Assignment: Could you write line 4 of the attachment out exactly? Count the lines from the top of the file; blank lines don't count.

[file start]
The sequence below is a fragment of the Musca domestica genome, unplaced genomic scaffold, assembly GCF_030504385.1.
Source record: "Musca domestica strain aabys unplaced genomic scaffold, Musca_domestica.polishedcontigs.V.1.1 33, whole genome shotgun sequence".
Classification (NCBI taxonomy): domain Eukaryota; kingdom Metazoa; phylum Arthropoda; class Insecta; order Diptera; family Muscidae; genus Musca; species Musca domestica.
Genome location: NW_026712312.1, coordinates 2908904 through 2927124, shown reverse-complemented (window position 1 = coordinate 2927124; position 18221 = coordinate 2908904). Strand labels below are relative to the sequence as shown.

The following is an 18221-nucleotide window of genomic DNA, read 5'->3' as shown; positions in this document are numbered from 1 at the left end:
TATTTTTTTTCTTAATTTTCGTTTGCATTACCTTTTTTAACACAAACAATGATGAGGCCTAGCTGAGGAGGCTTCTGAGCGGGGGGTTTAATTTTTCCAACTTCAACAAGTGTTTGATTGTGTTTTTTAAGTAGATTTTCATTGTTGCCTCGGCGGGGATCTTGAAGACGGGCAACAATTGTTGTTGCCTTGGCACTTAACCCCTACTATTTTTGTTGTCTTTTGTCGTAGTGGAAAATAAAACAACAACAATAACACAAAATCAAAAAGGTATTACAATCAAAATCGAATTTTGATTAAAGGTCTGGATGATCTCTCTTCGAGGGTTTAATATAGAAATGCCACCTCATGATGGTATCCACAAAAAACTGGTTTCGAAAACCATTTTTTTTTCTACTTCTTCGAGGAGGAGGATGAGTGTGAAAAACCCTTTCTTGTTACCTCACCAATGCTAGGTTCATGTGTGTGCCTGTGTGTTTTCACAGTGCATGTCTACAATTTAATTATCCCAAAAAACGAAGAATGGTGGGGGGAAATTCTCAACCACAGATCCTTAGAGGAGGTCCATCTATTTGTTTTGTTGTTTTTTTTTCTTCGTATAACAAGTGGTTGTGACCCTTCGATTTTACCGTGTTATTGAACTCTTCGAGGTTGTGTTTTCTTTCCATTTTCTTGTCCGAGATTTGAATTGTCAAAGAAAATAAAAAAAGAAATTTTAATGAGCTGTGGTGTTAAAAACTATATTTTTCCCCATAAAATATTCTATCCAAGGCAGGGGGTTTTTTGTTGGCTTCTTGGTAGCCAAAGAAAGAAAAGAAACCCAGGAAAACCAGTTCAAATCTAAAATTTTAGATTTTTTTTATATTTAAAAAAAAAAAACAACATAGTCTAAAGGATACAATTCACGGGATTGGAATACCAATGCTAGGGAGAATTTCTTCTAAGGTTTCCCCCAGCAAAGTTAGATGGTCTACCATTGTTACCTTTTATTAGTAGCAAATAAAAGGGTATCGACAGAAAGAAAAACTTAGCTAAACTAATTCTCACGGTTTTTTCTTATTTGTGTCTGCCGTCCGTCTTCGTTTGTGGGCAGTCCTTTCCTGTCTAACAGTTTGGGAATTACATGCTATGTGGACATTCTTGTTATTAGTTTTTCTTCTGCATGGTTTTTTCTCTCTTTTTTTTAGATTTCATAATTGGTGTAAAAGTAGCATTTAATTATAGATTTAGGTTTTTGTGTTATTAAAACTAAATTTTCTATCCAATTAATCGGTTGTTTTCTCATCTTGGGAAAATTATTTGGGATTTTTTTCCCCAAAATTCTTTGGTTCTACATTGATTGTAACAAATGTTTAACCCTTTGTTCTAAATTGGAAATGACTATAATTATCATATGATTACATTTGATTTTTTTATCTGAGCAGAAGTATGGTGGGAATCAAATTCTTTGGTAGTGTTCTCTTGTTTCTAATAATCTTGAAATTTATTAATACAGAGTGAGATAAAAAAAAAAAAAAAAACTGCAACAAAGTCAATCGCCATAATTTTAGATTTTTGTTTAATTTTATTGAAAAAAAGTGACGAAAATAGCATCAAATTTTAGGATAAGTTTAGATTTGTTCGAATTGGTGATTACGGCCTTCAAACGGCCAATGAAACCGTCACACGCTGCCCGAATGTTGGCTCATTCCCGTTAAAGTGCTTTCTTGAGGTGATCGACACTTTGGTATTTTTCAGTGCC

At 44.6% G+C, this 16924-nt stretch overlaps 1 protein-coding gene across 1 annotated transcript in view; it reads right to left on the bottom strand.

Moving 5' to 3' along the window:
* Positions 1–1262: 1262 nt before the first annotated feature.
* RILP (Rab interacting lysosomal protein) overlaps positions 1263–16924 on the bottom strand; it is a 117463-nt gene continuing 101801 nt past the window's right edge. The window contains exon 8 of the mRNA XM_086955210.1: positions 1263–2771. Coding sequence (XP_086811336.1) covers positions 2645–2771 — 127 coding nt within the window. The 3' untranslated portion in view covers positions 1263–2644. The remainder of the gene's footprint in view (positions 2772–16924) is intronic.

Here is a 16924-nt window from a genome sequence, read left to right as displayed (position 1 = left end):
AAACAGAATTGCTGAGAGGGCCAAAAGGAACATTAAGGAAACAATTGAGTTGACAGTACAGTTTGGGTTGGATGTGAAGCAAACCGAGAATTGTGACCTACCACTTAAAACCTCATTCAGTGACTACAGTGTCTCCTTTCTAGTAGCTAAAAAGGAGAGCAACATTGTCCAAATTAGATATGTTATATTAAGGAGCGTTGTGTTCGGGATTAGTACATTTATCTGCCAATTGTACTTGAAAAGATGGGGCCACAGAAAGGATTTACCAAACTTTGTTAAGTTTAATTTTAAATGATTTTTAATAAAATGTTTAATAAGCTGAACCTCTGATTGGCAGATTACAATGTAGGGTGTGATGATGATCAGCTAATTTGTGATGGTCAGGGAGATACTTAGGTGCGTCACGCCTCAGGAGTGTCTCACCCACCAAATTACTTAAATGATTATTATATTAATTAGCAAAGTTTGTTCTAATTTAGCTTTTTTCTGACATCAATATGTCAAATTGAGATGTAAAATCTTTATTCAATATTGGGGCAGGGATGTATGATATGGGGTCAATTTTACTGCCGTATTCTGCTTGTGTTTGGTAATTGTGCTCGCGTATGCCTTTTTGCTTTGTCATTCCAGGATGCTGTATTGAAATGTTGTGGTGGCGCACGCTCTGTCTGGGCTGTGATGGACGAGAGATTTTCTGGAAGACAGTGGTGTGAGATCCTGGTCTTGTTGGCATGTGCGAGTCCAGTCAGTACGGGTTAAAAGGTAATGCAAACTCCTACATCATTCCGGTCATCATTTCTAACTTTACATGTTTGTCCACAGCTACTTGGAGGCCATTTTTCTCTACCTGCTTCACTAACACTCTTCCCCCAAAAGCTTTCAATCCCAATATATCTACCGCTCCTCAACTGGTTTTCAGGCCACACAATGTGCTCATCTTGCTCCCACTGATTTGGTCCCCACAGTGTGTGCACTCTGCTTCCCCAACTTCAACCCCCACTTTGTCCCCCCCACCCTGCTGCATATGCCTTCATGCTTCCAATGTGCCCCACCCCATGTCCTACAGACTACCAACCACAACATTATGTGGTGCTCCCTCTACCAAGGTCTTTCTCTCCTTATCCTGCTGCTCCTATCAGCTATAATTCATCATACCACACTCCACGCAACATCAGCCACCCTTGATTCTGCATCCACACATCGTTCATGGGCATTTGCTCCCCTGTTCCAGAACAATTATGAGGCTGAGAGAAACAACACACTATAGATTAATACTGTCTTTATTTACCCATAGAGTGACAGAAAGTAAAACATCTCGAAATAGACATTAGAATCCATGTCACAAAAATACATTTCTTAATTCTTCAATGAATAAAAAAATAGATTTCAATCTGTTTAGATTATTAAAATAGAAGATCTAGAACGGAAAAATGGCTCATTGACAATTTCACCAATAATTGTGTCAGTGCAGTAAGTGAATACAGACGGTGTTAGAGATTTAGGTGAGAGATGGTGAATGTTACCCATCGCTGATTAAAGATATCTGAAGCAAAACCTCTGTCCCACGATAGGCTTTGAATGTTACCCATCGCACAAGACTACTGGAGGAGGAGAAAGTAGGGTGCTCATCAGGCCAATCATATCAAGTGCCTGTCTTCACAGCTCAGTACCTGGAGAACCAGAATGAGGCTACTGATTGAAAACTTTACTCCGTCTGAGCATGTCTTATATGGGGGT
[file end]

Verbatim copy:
Genome location: NW_026712312.1, coordinates 2908904 through 2927124, shown reverse-complemented (window position 1 = coordinate 2927124; position 18221 = coordinate 2908904). Strand labels below are relative to the sequence as shown.